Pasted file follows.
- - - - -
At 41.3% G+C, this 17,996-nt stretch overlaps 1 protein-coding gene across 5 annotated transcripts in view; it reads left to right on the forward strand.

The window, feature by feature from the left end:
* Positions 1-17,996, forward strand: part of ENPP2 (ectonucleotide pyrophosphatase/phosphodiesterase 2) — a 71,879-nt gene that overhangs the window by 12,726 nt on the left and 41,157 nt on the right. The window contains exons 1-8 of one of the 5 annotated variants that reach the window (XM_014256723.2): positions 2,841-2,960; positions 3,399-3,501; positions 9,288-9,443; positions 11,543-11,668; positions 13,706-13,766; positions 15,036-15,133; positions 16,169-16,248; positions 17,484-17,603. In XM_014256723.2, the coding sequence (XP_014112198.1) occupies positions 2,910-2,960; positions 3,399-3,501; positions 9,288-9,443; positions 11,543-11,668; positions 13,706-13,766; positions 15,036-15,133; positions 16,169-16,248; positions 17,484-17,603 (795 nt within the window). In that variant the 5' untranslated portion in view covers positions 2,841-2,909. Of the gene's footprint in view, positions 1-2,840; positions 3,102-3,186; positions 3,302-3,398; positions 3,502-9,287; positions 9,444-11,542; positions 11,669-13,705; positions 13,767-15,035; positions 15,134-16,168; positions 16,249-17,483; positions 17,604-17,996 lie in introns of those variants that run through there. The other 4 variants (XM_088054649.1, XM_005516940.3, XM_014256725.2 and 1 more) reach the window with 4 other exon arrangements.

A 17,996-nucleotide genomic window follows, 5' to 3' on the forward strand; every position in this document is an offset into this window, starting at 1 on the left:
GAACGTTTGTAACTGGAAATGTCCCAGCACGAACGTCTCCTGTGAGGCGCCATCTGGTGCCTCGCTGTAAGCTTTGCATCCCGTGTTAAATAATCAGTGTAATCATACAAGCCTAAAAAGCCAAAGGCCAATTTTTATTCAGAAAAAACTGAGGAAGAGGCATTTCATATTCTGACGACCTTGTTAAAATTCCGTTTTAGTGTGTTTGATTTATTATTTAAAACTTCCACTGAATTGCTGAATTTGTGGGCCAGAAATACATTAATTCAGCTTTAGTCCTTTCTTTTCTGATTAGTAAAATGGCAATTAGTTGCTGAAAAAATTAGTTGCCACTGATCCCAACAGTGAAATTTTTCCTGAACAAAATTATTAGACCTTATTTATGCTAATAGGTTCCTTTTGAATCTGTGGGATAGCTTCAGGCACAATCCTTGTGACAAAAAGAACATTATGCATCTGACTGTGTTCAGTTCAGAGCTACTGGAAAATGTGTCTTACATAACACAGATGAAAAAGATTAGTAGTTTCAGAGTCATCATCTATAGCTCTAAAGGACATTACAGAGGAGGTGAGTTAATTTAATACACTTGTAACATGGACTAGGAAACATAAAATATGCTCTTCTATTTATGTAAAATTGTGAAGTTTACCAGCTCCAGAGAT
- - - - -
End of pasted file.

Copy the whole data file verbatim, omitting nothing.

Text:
At 41.3% G+C, this 17,996-nt stretch overlaps 1 protein-coding gene across 5 annotated transcripts in view; it reads left to right on the forward strand.

The window, feature by feature from the left end:
* Positions 1-17,996, forward strand: part of ENPP2 (ectonucleotide pyrophosphatase/phosphodiesterase 2) — a 71,879-nt gene that overhangs the window by 12,726 nt on the left and 41,157 nt on the right. The window contains exons 1-8 of one of the 5 annotated variants that reach the window (XM_014256723.2): positions 2,841-2,960; positions 3,399-3,501; positions 9,288-9,443; positions 11,543-11,668; positions 13,706-13,766; positions 15,036-15,133; positions 16,169-16,248; positions 17,484-17,603. In XM_014256723.2, the coding sequence (XP_014112198.1) occupies positions 2,910-2,960; positions 3,399-3,501; positions 9,288-9,443; positions 11,543-11,668; positions 13,706-13,766; positions 15,036-15,133; positions 16,169-16,248; positions 17,484-17,603 (795 nt within the window). In that variant the 5' untranslated portion in view covers positions 2,841-2,909. Of the gene's footprint in view, positions 1-2,840; positions 3,102-3,186; positions 3,302-3,398; positions 3,502-9,287; positions 9,444-11,542; positions 11,669-13,705; positions 13,767-15,035; positions 15,134-16,168; positions 16,249-17,483; positions 17,604-17,996 lie in introns of those variants that run through there. The other 4 variants (XM_088054649.1, XM_005516940.3, XM_014256725.2 and 1 more) reach the window with 4 other exon arrangements.

A 17,996-nucleotide genomic window follows, 5' to 3' on the forward strand; every position in this document is an offset into this window, starting at 1 on the left:
GAACGTTTGTAACTGGAAATGTCCCAGCACGAACGTCTCCTGTGAGGCGCCATCTGGTGCCTCGCTGTAAGCTTTGCATCCCGTGTTAAATAATCAGTGTAATCATACAAGCCTAAAAAGCCAAAGGCCAATTTTTATTCAGAAAAAACTGAGGAAGAGGCATTTCATATTCTGACGACCTTGTTAAAATTCCGTTTTAGTGTGTTTGATTTATTATTTAAAACTTCCACTGAATTGCTGAATTTGTGGGCCAGAAATACATTAATTCAGCTTTAGTCCTTTCTTTTCTGATTAGTAAAATGGCAATTAGTTGCTGAAAAAATTAGTTGCCACTGATCCCAACAGTGAAATTTTTCCTGAACAAAATTATTAGACCTTATTTATGCTAATAGGTTCCTTTTGAATCTGTGGGATAGCTTCAGGCACAATCCTTGTGACAAAAAGAACATTATGCATCTGACTGTGTTCAGTTCAGAGCTACTGGAAAATGTGTCTTACATAACACAGATGAAAAAGATTAGTAGTTTCAGAGTCATCATCTATAGCTCTAAAGGACATTACAGAGGAGGTGAGTTAATTTAATACACTTGTAACATGGACTAGGAAACATAAAATATGCTCTTCTATTTATGTAAAATTGTGAAGTTTACCAGCTCCAGAGAT